James Clarence Mangan
A poet dying in squalor in a garret conjures up images of reflective remorse tinged with sadness at the passing of a gifted servant of the pen. That death brought him or her the adoration that in life they could not master is evidence of the tragedy that the mundane is a poor second to the inspiration of creativity that the poet lusts after. Choosing between a morsel of food or the mapping of a masterpiece was perhaps Mangan’s gift to us. He died in squalor it is said replete with the companion of poverty to guide him to the next chapter in the after-life. He is regarded as one of the great poets of the 19th century. Thomas Chatterton is the romantic figure who decided on a different path and who is forever painted in the romantic role of the quintessential love poet perhaps. There is an interesting argument to suggest that Mangan perhaps shaped himself in the mould of a Byron or Chatterton. Who was James Clarence Mangan?
Mangan was born on May 1st 1803 and arrived at a time of another watershed in Irish history with yet another attempt at rebellion, this time by Robert Emmet. The family enjoyed a modicum of middle class acceptability in that they were grocers on Fishamble Street in Dublin albeit with a declining position in their fortunes. This was in part brought about by the spendthrift habits of Mangan senior who it appears liked to overindulge in entertaining at a level far above his capabilities. James alas from the age of fourteen found himself having to support the financial predicament foisted upon him. This entailed him having to toil from five in the morning until eleven at night over seven summers as a professional copyist for a Dublin almanac. This period in his life appears to have had a profound effect upon him. Guiney’s (2013) account is both inspiring but equally leaves one in a state of despondency. Earlier attempts at fashioning a familiarity of fellowship amongst his contemporaries fell foul to a failure of replication. His friends were few and far between but amongst them were Thomas Davis and Gavan Duffy both associated with The Nation Newspaper and with the broader Nationalist movement. There were suggestions that the potential for finding friendship were lost in an earlier encounter with a lady to whom he showed some devotion. Alas faith would determine otherwise but we can speculate that his poetry created a canon of contrition which helped to create the speculation that generations of troubadours have struggled with ever since.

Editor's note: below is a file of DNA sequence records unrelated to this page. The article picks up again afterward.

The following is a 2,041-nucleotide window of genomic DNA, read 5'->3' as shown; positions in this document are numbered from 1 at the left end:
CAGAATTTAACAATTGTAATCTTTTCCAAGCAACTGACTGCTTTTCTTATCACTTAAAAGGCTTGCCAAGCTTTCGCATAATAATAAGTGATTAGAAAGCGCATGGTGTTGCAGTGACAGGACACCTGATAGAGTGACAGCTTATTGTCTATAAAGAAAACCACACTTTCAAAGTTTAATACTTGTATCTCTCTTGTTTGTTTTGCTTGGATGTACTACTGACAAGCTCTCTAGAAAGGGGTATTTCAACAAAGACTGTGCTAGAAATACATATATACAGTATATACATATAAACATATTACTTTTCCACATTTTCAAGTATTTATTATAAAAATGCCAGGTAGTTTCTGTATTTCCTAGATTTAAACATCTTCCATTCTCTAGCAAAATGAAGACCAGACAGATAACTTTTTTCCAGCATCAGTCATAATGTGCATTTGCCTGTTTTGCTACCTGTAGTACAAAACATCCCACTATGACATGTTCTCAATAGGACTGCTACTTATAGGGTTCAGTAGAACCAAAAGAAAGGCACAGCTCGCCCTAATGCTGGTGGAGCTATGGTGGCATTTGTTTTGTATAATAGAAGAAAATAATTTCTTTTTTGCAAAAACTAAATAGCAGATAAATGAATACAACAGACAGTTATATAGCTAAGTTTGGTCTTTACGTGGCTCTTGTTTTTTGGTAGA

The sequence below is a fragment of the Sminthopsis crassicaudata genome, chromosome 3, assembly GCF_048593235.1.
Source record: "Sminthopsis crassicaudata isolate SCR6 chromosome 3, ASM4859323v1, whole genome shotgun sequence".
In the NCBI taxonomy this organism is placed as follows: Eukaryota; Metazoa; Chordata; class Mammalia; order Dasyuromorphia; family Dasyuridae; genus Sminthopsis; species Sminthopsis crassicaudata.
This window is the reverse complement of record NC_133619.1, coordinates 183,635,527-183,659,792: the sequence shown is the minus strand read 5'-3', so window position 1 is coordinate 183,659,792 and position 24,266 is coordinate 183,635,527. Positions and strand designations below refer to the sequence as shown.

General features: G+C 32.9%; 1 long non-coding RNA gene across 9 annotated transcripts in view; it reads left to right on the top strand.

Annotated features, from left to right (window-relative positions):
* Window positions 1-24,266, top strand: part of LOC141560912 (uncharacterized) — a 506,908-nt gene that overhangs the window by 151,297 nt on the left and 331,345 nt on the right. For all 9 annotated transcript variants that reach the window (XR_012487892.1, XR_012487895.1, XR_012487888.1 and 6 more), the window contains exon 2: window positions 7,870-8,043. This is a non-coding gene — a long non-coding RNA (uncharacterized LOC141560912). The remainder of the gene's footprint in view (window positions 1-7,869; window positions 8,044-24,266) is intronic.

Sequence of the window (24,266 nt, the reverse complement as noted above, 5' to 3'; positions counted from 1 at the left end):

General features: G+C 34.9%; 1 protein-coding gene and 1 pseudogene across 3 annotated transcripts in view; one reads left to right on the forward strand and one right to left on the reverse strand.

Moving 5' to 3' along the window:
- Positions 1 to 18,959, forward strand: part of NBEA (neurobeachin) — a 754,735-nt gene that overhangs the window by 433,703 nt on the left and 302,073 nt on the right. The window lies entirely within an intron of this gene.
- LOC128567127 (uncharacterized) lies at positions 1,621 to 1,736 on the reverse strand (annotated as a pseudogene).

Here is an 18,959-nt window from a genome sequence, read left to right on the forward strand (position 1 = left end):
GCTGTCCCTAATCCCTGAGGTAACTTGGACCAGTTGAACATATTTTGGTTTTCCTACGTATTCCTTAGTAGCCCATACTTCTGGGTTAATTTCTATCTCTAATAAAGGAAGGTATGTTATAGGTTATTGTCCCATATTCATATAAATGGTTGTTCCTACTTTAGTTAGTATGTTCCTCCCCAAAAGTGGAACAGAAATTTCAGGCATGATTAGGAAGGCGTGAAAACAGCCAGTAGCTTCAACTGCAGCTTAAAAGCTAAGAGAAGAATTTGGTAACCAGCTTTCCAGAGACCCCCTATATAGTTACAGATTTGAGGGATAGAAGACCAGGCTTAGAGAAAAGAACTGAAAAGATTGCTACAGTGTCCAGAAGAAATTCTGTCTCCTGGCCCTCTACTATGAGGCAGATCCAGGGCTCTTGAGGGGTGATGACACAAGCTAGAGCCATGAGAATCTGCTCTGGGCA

His formal education was obtained under the tutelage of the Jesuits in the Liberties in close proximity to the family grocery business on Fishamble Street. He was versed in the Classics, Mathematics, French, Italian and Spanish. Latin apparently was also part of the curriculum. However, as a result of misguided forays into property speculation by his father the family would be forced into moving house on several occasions. Ryder (2004) appears to support Mangan’s rising star status when he talks in glowing terms of ‘the astonishing range of styles, genres and subject-matter’ which manifested itself in a selection of sonnets, epigrams, marches, anthems and imitation aislings (dreams). Indeed, he elevated him to that of rivalling Poe in terms of his tales of the macabre apparently. He would go on to work as a copyist for the Ordinance Survey until 1843 and following that as a cataloguer with Trinity College until 1846, Ryder (2004) continues. Mangan found the work demeaning but it afforded him the luxury of subsistence which was his lot particularly in the latter part of his short life according to Ryder (2004). His devotion or otherwise to the cause of Irish nationalism would prove controversial to the literary legions. His penchant for using pseudonyms added parhaps to his mystique and of course his demenaour and reputation would have fueled the dabate as to his cultural bona fides.